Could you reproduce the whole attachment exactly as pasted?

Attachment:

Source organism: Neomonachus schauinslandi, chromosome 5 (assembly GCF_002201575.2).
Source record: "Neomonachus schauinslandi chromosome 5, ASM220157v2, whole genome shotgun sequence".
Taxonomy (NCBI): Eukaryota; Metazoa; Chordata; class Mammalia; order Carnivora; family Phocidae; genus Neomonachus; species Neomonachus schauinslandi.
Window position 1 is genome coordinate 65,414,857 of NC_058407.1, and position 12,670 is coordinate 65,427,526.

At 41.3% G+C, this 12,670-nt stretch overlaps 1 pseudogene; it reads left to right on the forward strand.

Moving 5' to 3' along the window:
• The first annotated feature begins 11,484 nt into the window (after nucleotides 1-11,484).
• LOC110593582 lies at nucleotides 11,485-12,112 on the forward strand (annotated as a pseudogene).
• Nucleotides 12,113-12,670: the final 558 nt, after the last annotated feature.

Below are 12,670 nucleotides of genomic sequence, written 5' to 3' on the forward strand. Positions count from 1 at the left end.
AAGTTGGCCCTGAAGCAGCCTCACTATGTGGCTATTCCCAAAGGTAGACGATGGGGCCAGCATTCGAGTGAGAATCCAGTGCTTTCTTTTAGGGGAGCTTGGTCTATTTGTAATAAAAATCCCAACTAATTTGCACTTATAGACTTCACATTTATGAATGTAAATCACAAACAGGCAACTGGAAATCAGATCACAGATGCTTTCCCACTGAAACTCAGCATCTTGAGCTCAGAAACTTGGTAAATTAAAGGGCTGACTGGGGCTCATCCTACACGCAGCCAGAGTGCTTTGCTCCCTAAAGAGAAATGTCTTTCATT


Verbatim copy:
Source organism: Neomonachus schauinslandi, chromosome 5 (assembly GCF_002201575.2).
Source record: "Neomonachus schauinslandi chromosome 5, ASM220157v2, whole genome shotgun sequence".
Taxonomy (NCBI): Eukaryota; Metazoa; Chordata; class Mammalia; order Carnivora; family Phocidae; genus Neomonachus; species Neomonachus schauinslandi.
Window position 1 is genome coordinate 65,414,857 of NC_058407.1, and position 12,670 is coordinate 65,427,526.

At 41.3% G+C, this 12,670-nt stretch overlaps 1 pseudogene; it reads left to right on the forward strand.

Moving 5' to 3' along the window:
• The first annotated feature begins 11,484 nt into the window (after nucleotides 1-11,484).
• LOC110593582 lies at nucleotides 11,485-12,112 on the forward strand (annotated as a pseudogene).
• Nucleotides 12,113-12,670: the final 558 nt, after the last annotated feature.

Below are 12,670 nucleotides of genomic sequence, written 5' to 3' on the forward strand. Positions count from 1 at the left end.
AAGTTGGCCCTGAAGCAGCCTCACTATGTGGCTATTCCCAAAGGTAGACGATGGGGCCAGCATTCGAGTGAGAATCCAGTGCTTTCTTTTAGGGGAGCTTGGTCTATTTGTAATAAAAATCCCAACTAATTTGCACTTATAGACTTCACATTTATGAATGTAAATCACAAACAGGCAACTGGAAATCAGATCACAGATGCTTTCCCACTGAAACTCAGCATCTTGAGCTCAGAAACTTGGTAAATTAAAGGGCTGACTGGGGCTCATCCTACACGCAGCCAGAGTGCTTTGCTCCCTAAAGAGAAATGTCTTTCATT